And Tim Brudenell sent in a piece about how he was just saluting the National Anthem, when his history lecturer broke in and forced him to eat a copy of Karl Marx’s Das Kapital.

It isn’t just the Heil that is publishing demonstrably fake, sensational news. It’s also the Torygraph, which is just as frantically Eurosceptic and hysterical about the Labour party and Jeremy Corbyn. Yesterday the weirdo Barclay brothers’ esteemed organ and the Heil ran the story that Lola Olufemi, Cambridge University’s Student Union’s women’s officer, had written a letter demanding that the university replace White authors with Black and Ethnic Minority writers to ‘decolonise’ the curriculum.

This was another bogus story. Olufemi had made no such demand. Yes, she wanted the curriculum ‘decolonised’, but certainly did not say that she wanted White authors replaced. It’s probably no coincidence that both papers have published piece after endless piece protesting against non-White immigration and the growth of communities of ‘unassimilable’ immigrants.

Mike’s article makes the wider point that these newspaper are effectively shooting down the mainstream press’ claim to be trustworthy and reliable, as opposed to all the fake news coming out of the alternative media outlets, like the Internet. He states that their reputation is now in such a sorry state, that people are starting to lampoon them, and includes a piece satirising the Daily Mail, which claims that Jeremy Corbyn met Lee Harvey Oswald prior to the assassination of JFK. Which he didn’t, being only 14 at the time.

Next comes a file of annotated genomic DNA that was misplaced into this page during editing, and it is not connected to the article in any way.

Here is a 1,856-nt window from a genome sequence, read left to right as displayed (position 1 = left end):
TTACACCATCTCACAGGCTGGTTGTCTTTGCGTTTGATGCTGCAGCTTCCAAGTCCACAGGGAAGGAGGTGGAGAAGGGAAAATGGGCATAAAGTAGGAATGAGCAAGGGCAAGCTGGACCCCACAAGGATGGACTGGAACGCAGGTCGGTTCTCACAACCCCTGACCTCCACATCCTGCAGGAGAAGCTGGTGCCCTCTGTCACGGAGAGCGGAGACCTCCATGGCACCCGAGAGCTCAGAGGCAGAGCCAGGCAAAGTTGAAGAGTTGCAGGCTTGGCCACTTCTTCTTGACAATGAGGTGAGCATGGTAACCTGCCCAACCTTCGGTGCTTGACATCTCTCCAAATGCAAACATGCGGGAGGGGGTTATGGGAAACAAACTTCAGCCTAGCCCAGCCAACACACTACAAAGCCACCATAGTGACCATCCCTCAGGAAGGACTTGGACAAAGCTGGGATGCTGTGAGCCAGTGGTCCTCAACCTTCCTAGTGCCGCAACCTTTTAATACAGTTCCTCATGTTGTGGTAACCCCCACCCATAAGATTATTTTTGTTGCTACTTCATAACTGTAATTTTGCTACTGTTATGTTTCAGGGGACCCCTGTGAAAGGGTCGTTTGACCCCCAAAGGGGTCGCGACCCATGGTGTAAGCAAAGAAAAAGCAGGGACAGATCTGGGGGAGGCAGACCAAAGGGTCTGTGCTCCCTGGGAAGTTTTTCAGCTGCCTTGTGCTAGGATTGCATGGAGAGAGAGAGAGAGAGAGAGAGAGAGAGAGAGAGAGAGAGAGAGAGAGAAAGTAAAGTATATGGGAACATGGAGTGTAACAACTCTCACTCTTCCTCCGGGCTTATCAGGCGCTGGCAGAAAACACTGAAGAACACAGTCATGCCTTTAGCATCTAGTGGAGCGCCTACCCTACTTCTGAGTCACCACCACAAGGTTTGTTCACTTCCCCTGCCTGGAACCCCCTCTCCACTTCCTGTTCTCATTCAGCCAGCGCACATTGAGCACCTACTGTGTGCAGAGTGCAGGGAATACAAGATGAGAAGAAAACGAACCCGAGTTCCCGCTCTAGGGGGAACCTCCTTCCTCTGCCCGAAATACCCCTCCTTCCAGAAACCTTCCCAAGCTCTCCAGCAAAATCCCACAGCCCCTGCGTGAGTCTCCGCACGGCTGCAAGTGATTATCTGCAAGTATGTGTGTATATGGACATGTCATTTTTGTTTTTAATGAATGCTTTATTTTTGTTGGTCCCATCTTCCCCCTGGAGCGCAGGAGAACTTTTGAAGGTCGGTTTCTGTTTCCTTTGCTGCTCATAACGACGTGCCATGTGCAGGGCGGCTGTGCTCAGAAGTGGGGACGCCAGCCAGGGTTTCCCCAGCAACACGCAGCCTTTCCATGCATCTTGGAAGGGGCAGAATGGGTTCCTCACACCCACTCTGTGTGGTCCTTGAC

http://voxpoliticalonline.com/2017/10/27/right-wing-press-stories-have-backfired-so-often-people-are-creating-their-own-spoofs/

One of the funny spoof replies sent to the Mail I’ve seen is by Kevin Logan, a male feminist on YouTube, who posted this reply. Logan’s a male feminist and supporter of transgender rights, as well as being very anti-racist. His channel consists of a number of videos, such as his series ‘The Descent of the Manosphere’, in which he tackles the outrageous far-right, and the very genuine misogyny, homophobia and racism by members of the Alt-Right and their fellow travellers on YouTube. He’s very highly educated, but is quite a sweary bloke, so be warned: the video below contains ‘colourful metaphors’, as Spock describes foul language in Star Trek 4: The Voyage Home. (Gratuitous reference for Trekkers).

His spoof letter to the Heil reads

Hello there fellow patriots at the Daily Mail.

I am writing to you concerning the troublingly pro-cheese eating surrender monkey turn of events in the Gimpology Department of Wankchester University, where I am currently reading stuff and that.

I was in my compulsory ‘Communism and Being Gay Studies’ lecture on Thursday of last week and was astonished at the behaviour of my lecturer, professor Karl Stalin Trotsky-Marx, Ph.D.

Upon my raising concerns about his reMOANer sympathies, he made me stand at the front of the class and masturbate furiously while singing ‘les Marseillaise’, which is normally only something we are forced to do during our compulsory ‘White Genocide 101’ classes. Can you please send help, as I am afraid my support of Brexit may end up with me getting bummed by a German called Helmut.

Yours spiffingly, Herbert P. Wiff-Waff.

Yes, I realise swearing ain’t big or clever. But it is the reply the Heil deserves. Just as it deserves all the others.

As for Mr. Heaton-Harris, he claimed that he was writing the letters not to intimidate, but because he was writing a book on the issue. This just makes it worse, as it means that he was using his position in government for his own pecuniary gain. Which is fraud.

Now it seems that the Honourable Gentleman, and I use the words loosely, has mysteriously disappeared, just as he should and his wretched government should have done long ago. All correspondence addressed to him on this issue is now going to Tory Central Office.

And I hope it won’t be too long before these closet totalitarians follow him into obscurity.